DEEP: Northern Water Snake

Northern Water Snake

(Nerodia S. Sipedon)

{Northern Water Snake}

IDENTIFICATION: A medium to large-size heavy-bodied snake. Its dorsum is strongly keeled, ranging from uniform dark black to a pattern of reddish brown bands on a dark background. The banded pattern is most pronounced in smaller snakes and snakes that are in the water. The venter is edged with deep red-brown, the yellow-white central portion usually darkly-pigmented with a half-moon pattern running down the midline. Females are considerably larger than males, adult total length 650-1330 mm.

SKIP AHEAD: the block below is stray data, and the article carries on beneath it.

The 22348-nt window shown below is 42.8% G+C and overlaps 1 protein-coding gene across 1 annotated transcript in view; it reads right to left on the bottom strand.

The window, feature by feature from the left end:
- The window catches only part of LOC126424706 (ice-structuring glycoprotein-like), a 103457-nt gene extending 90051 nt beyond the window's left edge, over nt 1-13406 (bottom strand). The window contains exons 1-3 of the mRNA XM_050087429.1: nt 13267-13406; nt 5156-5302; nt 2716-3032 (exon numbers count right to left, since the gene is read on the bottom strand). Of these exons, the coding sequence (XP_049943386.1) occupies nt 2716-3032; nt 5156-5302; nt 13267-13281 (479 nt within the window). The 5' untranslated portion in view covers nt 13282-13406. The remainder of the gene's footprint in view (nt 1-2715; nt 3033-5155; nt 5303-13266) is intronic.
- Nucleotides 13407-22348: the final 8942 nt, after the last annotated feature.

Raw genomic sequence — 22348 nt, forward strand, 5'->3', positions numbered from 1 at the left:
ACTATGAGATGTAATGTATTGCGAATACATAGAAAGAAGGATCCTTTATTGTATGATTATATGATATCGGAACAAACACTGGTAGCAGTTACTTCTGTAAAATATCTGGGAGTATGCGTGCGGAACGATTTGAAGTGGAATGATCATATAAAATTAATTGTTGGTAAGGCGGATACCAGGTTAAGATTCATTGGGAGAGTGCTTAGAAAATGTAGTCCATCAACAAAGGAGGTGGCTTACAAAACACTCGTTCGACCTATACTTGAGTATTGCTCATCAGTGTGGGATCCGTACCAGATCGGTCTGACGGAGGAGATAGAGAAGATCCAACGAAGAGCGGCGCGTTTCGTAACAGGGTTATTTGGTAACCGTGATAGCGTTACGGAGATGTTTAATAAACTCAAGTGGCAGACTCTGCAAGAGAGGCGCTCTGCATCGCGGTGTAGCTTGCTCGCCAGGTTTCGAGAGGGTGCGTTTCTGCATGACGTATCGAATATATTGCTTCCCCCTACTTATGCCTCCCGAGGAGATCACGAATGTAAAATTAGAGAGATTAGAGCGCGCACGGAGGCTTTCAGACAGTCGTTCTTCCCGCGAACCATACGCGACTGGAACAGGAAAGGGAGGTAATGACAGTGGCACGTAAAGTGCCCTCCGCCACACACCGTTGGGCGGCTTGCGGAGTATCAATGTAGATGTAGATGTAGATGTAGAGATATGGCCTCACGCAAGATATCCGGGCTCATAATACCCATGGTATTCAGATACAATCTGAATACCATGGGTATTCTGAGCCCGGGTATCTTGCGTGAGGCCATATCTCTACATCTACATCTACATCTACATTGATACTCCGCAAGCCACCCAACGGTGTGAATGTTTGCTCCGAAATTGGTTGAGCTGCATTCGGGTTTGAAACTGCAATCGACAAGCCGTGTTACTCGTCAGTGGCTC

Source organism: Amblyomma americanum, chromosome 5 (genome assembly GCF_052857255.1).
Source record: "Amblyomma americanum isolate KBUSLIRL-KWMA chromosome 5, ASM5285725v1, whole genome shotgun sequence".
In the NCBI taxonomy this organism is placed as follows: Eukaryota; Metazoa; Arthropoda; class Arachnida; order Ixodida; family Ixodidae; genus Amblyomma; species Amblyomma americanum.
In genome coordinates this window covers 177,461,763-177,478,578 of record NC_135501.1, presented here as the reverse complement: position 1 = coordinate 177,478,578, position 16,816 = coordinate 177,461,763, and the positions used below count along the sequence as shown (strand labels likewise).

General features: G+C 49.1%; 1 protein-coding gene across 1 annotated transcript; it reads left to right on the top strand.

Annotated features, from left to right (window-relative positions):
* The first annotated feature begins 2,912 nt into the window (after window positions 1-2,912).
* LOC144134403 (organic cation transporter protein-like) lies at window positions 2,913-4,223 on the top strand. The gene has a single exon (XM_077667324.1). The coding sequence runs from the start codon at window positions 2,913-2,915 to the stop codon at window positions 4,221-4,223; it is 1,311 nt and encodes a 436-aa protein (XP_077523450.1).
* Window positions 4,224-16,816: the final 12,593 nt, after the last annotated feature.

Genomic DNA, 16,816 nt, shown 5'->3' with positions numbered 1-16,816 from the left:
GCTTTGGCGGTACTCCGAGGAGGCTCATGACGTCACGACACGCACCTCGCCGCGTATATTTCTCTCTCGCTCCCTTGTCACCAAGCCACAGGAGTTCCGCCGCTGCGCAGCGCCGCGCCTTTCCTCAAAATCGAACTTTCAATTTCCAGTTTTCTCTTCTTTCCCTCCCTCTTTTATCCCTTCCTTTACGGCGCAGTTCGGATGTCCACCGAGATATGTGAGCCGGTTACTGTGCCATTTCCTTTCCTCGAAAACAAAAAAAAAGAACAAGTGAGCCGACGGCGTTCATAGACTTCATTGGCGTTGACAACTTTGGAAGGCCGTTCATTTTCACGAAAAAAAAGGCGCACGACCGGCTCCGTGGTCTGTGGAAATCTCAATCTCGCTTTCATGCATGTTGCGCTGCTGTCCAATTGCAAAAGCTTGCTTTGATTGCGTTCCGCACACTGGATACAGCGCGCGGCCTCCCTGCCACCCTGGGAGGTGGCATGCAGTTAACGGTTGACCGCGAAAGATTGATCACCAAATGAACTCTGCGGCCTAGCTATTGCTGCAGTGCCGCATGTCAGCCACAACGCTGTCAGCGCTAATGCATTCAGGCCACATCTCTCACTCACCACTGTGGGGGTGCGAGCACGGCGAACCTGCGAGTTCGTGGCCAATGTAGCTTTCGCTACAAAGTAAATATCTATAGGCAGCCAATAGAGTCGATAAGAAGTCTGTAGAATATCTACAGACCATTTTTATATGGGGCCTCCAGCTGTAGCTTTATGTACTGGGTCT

Water snakes are widespread in Connecticut, flourishing in and near human-altered water bodies, including reservoirs and farm ponds. They are also found along streams and rivers, as well as wooded swamps and vernal pools. The only limiting factor to their distribution appears to be elevation. Although recorded from sites as high as 1500 feet, they are less common and more localized at higher elevations. The water snake is presently secure in Connecticut, although many are killed each year in the mistaken belief that they are venomous.

Snakes | Amphibians and Reptiles in Connecticut